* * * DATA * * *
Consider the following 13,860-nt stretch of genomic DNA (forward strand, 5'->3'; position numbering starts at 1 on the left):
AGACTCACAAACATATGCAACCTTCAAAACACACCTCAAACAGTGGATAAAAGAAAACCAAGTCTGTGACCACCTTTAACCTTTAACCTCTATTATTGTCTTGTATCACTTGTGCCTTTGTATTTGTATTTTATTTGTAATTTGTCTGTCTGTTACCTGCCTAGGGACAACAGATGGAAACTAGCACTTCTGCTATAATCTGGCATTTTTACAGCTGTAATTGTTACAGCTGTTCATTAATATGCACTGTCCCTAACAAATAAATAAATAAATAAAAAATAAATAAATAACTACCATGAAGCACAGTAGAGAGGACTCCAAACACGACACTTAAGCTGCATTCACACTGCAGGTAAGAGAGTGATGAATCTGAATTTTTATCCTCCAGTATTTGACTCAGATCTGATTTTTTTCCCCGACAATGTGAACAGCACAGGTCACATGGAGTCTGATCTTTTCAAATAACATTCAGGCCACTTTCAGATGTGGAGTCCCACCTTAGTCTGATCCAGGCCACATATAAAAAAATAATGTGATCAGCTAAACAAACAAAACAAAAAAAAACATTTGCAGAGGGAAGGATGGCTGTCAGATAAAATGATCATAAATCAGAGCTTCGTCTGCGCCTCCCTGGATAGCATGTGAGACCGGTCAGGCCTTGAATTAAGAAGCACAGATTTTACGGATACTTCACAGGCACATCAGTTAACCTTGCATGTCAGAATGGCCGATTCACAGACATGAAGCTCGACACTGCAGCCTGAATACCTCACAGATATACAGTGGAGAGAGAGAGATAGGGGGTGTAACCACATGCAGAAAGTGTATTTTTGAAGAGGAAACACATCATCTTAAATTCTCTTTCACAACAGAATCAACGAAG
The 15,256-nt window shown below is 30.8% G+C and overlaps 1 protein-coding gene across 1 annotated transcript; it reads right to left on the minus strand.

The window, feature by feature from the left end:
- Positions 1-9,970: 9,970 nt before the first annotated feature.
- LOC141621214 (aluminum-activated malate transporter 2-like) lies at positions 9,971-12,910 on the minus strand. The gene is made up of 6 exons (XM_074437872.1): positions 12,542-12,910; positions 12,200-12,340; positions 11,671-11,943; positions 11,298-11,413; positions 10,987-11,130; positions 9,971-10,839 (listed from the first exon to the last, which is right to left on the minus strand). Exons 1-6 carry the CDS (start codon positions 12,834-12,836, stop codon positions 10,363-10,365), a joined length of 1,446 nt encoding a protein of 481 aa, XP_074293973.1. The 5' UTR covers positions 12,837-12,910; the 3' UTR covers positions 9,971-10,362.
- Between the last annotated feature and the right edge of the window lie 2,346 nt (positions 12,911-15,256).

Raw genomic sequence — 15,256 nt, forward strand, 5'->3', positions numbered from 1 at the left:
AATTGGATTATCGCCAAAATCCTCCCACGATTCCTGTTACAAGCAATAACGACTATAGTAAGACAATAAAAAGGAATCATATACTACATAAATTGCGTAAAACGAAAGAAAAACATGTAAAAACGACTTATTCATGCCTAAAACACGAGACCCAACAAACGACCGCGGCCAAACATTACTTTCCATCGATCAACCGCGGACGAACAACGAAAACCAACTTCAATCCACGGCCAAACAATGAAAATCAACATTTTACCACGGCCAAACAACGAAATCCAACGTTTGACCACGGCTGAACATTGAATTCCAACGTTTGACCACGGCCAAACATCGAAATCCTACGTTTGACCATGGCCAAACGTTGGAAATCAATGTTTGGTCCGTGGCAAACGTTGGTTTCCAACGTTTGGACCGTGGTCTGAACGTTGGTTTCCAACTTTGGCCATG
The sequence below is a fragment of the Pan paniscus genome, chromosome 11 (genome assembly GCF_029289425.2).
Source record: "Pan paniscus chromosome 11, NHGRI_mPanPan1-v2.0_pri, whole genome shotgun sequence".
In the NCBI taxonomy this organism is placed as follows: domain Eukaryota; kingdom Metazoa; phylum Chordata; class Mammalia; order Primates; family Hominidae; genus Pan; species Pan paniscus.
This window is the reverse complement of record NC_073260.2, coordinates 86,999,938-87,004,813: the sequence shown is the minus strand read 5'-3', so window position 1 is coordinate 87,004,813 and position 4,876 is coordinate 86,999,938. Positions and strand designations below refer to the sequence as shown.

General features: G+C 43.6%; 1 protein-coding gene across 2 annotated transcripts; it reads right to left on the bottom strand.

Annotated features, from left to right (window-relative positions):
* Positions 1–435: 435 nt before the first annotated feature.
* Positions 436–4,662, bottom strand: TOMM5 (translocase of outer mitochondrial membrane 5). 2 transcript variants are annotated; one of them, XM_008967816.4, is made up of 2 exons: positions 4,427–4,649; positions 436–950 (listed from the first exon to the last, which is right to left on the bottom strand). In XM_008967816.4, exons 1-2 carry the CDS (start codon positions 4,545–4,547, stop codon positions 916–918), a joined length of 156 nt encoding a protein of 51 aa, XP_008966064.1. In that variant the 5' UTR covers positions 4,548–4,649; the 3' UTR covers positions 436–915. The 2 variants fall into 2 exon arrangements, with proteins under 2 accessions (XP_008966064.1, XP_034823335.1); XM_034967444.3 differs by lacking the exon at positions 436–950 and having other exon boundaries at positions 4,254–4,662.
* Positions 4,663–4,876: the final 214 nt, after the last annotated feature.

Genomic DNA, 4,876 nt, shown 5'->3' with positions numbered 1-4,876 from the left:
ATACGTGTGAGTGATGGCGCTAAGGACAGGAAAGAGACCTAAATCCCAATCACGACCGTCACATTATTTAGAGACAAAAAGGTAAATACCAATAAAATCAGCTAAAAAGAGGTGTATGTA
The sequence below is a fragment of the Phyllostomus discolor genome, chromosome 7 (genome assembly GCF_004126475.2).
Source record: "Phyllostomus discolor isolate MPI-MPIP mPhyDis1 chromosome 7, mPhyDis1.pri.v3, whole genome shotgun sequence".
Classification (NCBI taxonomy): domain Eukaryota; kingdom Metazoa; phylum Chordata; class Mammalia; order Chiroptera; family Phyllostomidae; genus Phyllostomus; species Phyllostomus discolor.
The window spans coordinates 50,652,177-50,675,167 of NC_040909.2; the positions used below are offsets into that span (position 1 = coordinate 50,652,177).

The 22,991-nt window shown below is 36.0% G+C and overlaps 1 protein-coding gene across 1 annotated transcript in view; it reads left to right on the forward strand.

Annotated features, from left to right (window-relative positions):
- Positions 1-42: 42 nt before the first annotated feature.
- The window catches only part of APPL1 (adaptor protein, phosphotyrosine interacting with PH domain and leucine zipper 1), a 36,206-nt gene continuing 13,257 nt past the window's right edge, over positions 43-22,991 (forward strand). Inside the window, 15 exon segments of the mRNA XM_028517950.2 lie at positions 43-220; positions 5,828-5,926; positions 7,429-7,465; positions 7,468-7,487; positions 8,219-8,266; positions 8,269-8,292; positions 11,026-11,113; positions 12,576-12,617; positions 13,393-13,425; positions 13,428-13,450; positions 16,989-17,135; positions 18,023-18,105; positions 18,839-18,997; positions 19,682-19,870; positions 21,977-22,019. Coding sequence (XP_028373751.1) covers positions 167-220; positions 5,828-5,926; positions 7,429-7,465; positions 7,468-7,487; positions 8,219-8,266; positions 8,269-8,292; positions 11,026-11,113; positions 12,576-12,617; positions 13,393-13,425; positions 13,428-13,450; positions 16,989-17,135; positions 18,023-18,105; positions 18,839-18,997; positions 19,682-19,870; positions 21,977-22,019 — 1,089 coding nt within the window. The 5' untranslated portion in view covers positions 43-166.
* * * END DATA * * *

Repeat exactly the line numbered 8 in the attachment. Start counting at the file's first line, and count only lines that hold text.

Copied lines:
Raw genomic sequence — 15,256 nt, forward strand, 5'->3', positions numbered from 1 at the left: